How Do I Check My String Spacing?
String Spacing is a time-old question we get asked all the time – 49.2mm, 49.5mm, 50mm, 52mm – which one is right for my guitar? Today, we’ll talk about how to check your string spacing, and answer some basic questions you might have about string spacing in general.
HOW IMPORTANT IS IT?
Pretty important. The pickup’s magnets or pole pieces act as a conductor for the magnetic field of the pickup – and if your strings are not in line with the pole pieces or magnets, you could have a loss in string balance. That said, your strings don’t have to be 100% dead-on with the pole piece. See below for dos and don’ts:
The first two examples will work fine. Most guitar players won’t be able to tell the difference between the two. However, the third example will be noticeable. The string is on the outside of the pole piece, and out of the active magnetic field. You will certainly notice a drop in volume and a general lack of response with this third example.
HOW DO I MEASURE MY STRING SPACING?
Easy. Just have your guitar handy, and a ruler that depicts the millimeter section. You want to measure from the center of each of the outer pole pieces. For example, see below:
Each of the above examples is correct ways to measure your string spacing on your guitar. As you can see, each of the humbuckers above is the same physical size, but their spacing is different.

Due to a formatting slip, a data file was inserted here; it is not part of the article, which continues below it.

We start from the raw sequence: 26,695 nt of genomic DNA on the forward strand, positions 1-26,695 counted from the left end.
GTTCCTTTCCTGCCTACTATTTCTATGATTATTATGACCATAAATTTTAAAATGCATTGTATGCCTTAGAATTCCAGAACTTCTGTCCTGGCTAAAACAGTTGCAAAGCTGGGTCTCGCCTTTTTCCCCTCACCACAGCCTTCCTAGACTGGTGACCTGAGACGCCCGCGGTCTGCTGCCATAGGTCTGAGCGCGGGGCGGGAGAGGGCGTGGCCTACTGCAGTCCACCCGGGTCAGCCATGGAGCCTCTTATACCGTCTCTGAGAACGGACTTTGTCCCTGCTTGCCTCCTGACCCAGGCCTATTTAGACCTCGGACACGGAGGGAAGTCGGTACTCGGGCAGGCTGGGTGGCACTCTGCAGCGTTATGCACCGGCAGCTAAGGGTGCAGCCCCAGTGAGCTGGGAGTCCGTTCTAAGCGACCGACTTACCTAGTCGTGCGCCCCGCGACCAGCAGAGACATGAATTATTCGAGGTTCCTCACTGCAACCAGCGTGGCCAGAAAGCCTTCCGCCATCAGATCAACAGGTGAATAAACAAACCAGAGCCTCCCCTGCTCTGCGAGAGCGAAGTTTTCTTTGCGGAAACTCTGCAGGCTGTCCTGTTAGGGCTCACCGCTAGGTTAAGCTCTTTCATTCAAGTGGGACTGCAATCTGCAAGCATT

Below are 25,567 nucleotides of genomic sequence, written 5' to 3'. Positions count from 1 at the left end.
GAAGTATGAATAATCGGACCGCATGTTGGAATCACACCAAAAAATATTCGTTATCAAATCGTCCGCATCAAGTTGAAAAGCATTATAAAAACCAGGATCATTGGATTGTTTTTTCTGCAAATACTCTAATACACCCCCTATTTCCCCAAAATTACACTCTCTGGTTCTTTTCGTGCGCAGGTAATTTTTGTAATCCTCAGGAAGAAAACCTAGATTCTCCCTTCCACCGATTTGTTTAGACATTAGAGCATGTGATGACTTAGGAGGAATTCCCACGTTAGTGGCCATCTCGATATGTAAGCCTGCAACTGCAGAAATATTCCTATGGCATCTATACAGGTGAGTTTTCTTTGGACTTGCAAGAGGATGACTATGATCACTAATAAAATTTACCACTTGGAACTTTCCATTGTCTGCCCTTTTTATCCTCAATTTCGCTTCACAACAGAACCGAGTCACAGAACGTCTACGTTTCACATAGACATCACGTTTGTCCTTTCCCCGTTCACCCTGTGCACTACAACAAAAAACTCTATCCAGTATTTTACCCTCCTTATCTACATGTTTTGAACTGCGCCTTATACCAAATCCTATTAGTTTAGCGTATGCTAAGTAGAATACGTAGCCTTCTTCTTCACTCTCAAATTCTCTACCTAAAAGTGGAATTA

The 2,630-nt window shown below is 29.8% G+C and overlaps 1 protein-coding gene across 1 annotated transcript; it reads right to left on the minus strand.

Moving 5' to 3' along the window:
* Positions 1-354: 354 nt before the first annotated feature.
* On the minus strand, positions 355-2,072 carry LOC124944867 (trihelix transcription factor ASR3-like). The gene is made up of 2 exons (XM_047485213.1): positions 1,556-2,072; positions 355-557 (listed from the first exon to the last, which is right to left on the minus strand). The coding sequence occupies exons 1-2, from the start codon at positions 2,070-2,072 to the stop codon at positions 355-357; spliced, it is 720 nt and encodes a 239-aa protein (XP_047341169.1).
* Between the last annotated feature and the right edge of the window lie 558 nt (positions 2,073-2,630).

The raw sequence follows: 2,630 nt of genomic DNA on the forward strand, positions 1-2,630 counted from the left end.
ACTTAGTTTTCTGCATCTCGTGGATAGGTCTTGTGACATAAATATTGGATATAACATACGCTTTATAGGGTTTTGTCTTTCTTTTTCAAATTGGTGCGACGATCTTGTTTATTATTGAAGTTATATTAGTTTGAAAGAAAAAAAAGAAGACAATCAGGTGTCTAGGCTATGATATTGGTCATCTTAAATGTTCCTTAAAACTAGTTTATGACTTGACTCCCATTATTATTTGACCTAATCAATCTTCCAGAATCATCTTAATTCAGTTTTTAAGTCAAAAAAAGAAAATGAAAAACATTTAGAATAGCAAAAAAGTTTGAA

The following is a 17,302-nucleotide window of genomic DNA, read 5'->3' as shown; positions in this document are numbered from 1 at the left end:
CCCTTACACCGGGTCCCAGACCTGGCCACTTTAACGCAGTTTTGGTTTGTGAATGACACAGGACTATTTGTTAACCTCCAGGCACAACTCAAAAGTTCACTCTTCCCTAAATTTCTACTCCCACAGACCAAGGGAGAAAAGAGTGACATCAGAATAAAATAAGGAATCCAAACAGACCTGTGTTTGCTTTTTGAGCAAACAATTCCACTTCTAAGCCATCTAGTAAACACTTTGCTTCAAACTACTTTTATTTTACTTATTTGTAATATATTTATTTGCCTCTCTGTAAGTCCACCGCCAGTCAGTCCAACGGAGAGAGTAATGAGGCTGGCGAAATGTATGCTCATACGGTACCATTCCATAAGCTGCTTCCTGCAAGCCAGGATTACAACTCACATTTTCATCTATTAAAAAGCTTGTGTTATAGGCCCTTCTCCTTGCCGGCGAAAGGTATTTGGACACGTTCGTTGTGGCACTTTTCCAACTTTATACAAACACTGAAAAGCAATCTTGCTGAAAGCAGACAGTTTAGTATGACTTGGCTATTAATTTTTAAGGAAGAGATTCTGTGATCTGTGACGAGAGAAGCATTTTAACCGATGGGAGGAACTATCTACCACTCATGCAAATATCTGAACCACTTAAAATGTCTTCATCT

CONVERSION TO INCHES:
- 49.2mm = 1-15/16″
- 50mm = 1-31/32″
- 52mm = 2-1/16″
IF YOU DON’T HAVE A PICKUP IN A GUITAR…
If you don’t have the pickup already installed to see what string spacing you’re trying to replace, measure the strings. Slide the ruler under the strings and see where they fall in the approximate location of the pickup. You will see where the strings fall and can determine your string spacing from there.
MEASURE BOTH PICKUPS.
Measuring both pickups is very important. Depending on your bridge and nut, your pickup spacings may be different. Now that you know how easy it is to measure your String Spacing, take a quick measurement of your bridge pickup as well as your neck pickup. On Fender-style instruments, most of the time you will have a 52mm Bridge and a 50mm neck, as the strings “taper in” the closer you get the headstock.